new FAC results helped to resolve several of the previously seen
discrepancies. Moreover, at temperatures where Fe
11+
forms in
collisional ionization equilibrium (CIE; Bryans et al. 2009)the
rate coefficient derived from our calculation lies within 11%
of the experimentally derived rate coefficient and is in better
agreement with the measurement of Hahn et al. (2011a) than
the previous FAC results of Dere (2007) which differed by up
to 25% from the measurement.
Here we have extended our EII calculations for Fe
11+
to
P-like systems from P to Zn
15+
. Moreover, for Fe
11+
in addition
to DI and EA we have also included the REDA process, which
we did not include in Kwon & Savin (2012). In Section 2,we
describe the calculational approach used to obtain theoretical EII
cross sections and rate coefficients. In Section 3 the calculated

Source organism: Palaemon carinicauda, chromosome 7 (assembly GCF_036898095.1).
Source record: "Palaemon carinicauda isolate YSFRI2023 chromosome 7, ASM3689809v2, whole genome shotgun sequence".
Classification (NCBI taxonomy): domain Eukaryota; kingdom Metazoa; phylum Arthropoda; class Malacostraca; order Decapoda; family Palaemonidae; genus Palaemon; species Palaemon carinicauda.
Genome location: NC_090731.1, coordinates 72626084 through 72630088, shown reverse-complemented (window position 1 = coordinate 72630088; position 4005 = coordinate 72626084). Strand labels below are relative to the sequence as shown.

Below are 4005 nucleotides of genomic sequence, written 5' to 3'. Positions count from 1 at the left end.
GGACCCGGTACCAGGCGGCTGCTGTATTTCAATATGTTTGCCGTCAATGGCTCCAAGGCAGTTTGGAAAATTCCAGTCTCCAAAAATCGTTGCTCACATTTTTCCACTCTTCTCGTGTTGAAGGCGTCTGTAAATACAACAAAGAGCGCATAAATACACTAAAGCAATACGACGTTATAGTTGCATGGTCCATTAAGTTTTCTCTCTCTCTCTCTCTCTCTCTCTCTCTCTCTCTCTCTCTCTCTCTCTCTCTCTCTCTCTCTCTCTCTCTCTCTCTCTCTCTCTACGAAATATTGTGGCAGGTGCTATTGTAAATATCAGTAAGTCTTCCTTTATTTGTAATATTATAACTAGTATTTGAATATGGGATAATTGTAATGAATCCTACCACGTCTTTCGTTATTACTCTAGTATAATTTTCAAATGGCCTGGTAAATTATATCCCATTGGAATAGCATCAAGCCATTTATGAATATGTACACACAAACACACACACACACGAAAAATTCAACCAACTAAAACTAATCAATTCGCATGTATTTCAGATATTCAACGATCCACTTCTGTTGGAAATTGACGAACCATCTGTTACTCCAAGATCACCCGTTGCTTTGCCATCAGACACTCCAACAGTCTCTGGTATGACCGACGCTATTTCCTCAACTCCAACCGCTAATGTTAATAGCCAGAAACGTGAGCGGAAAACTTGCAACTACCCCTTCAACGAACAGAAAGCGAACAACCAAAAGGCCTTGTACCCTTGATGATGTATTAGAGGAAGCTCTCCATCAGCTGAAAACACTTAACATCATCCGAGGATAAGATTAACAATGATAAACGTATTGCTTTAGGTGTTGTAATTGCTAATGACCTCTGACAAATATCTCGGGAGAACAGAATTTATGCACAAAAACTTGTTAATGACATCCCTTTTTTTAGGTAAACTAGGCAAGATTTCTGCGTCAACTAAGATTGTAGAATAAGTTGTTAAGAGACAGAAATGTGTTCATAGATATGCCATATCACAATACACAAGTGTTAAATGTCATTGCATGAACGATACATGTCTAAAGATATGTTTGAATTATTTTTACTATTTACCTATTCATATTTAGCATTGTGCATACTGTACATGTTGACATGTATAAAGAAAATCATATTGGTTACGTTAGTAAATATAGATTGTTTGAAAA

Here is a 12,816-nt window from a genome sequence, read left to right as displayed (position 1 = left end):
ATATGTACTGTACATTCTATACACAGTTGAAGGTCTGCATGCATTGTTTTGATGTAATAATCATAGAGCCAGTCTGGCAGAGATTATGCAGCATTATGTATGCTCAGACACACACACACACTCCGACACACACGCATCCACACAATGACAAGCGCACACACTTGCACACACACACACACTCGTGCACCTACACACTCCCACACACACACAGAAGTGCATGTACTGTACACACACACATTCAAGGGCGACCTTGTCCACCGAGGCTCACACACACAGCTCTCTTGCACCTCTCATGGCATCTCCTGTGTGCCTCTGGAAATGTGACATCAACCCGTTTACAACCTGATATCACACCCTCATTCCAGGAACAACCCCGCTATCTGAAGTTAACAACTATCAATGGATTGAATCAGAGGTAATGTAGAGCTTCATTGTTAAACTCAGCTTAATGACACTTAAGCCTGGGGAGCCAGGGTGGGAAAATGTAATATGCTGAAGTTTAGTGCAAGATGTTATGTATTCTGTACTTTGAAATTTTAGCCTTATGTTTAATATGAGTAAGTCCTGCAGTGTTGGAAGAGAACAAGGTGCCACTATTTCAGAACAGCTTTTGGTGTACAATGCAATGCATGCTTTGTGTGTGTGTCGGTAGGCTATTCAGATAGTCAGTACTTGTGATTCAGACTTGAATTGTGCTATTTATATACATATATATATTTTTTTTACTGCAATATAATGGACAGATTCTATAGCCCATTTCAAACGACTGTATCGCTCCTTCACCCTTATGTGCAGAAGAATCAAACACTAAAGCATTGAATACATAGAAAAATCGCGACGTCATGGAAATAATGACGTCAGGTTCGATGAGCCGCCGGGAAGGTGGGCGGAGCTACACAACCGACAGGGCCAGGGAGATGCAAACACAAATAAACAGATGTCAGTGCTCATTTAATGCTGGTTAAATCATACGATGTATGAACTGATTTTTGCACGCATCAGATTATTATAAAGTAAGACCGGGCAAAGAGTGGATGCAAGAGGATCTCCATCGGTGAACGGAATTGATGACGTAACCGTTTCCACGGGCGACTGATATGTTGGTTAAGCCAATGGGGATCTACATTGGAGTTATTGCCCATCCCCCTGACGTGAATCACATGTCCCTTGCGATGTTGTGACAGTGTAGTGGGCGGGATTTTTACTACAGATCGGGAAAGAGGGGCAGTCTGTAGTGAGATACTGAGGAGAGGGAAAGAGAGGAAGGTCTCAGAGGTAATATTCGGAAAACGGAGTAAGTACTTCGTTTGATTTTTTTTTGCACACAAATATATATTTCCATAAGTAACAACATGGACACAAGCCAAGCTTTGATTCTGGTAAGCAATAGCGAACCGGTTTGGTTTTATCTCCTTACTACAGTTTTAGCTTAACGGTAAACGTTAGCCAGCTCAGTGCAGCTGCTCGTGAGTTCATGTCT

total EII cross sections and rate coefficients are shown for the
selected ions and compared with available experiments and
with the previous theoretical works of Dere (2007). Lastly, we
summarize our results in Section 4.
2. THEORETICAL CALCULATIONS
We have calculated EII cross sections based on the approach
and ionization channels detailed in Kwon & Savin (2012). Here
we briefly review those calculations. In addition we describe the
method employed for calculating the Fe
11+
REDA cross section,
which was not part of Kwon & Savin (2012).
Here DI, EA and REDA are treated independently. The total
single ionization cross section can then be written as (Badnell
& Pindzola 1993)
σ
tot
=
f
σ
DI
f
+
j
σ
CE
j
B
a
j
+
k
¯σ
DC
k
B
da
k
, (1)
where σ
DI
f
is the DI cross section for any given ion A
q+
to
the level f of A
(q+1)+
. The second summation on the right hand
side of Equation (1) represents EA where σ
CE
j
is the collisional
excitation (CE) cross section of the initial A